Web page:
--Zach Schubert and Maura Kelly
Last month, Mexican lawmakers quietly slipped a bill into the books that will legalize small amounts of marijuana, cocaine, heroine and even methamphetamines. This change of formation is the latest in a drug war that has claimed more than 10,000 lives, more than the U.S. casualties from the Iraq and Afghanistan wars combined. Among the victims are 46 journalists killed since 2000 and another eight reporters who have disappeared for unknown reasons, making Mexico among the most dangerous places in the world to work in the news business.
This year, the US Joint Forces Command published a report listing Mexico just behind Pakistan as the country most likely to become a failed state. Behind the instability, the entrenched battle between rival drug cartels and federal forces offers little promise of a foreseeable end. This week, RUTV will explore its source as well as its wide-ranging effects on life in the country.
At their roots, the Mexican cartels are an outgrowth of the Colombian cocaine industry. When the Colombian police, assisted by U.S. operatives, largely neutralized the primary Colombian cartels in the early 1990s, drug trafficking in Mexico exploded as a result of relaxed competition. In response, newly elected Mexican president Felipe Calderón launched 45,000 army troops in a massive anti-drug trafficking war in 2006. The results have been mixed. While record numbers of cartel leaders have been arrested, this has led in part to the splintering of several trafficking groups. These new rivalries have fueled the bloodshed.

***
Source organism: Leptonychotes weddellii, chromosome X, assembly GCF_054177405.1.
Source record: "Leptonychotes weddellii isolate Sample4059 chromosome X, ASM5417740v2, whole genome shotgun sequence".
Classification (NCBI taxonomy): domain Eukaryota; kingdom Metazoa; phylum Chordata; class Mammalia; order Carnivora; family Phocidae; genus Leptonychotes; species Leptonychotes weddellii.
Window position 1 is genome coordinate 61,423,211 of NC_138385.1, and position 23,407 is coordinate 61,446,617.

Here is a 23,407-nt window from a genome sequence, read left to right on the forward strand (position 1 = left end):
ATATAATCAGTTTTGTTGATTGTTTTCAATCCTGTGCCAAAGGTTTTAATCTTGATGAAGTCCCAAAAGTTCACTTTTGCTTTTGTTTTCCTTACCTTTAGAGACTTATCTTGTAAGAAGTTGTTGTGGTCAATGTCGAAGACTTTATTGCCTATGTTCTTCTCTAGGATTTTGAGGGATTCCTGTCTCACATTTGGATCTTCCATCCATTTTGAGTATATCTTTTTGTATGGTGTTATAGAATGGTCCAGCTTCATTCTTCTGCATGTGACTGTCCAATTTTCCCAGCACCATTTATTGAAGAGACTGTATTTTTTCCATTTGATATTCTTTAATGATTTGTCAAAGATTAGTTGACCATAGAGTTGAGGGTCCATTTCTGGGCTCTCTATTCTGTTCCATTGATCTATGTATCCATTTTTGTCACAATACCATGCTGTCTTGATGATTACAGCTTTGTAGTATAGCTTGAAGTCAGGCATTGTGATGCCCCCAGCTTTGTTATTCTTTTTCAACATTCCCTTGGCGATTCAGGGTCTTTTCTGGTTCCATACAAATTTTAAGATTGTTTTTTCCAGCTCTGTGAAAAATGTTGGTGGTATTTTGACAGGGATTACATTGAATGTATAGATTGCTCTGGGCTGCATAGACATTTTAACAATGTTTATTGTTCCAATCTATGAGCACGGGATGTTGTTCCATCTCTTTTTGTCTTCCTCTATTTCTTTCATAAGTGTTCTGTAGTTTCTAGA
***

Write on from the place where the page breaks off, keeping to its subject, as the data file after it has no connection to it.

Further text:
Although they are armed with the machine guns and grenade launchers of a regular army, the drug traffickers' greatest weapon has been official corruption. Last April, General Sergio Aponte made a staggering list of accusations against police in the state of Baja California. According to Aponte, bribed police units had been acting as bodyguards for local cartels. Such occurrences are common in Mexico, where small time drug arrests are typically only used as opportunities for extortion.
Another tactic used by the traffickers has been the intimidation and murder of journalists to encourage censorship by the press. More journalists have been killed in Mexico than in any other country in the Americas. Further, these murders are rarely investigated. Joining us this week will be Mark Read of Friends of Brad Will, an organization founded in the memory of an American journalist who was killed while covering the 2006 teachers' strike in Oaxaca.
Also joining us via skype is Jorge Luis Sierra, a Mexican investigative reporter and editor based in McAllen, Texas, at the US-Mexico border. He reports on a range of conflict-related topics such as drug trafficking, organized crime, counterinsurgency, gangs and immigration. Sierra has a 24-year long journalism career working both as an editor and a writer for influential newspapers and magazines in Mexico and the United States.
We're live at 6pm (EDT) Wednesday and on demand at www.livestream.com/reportersuncensored.
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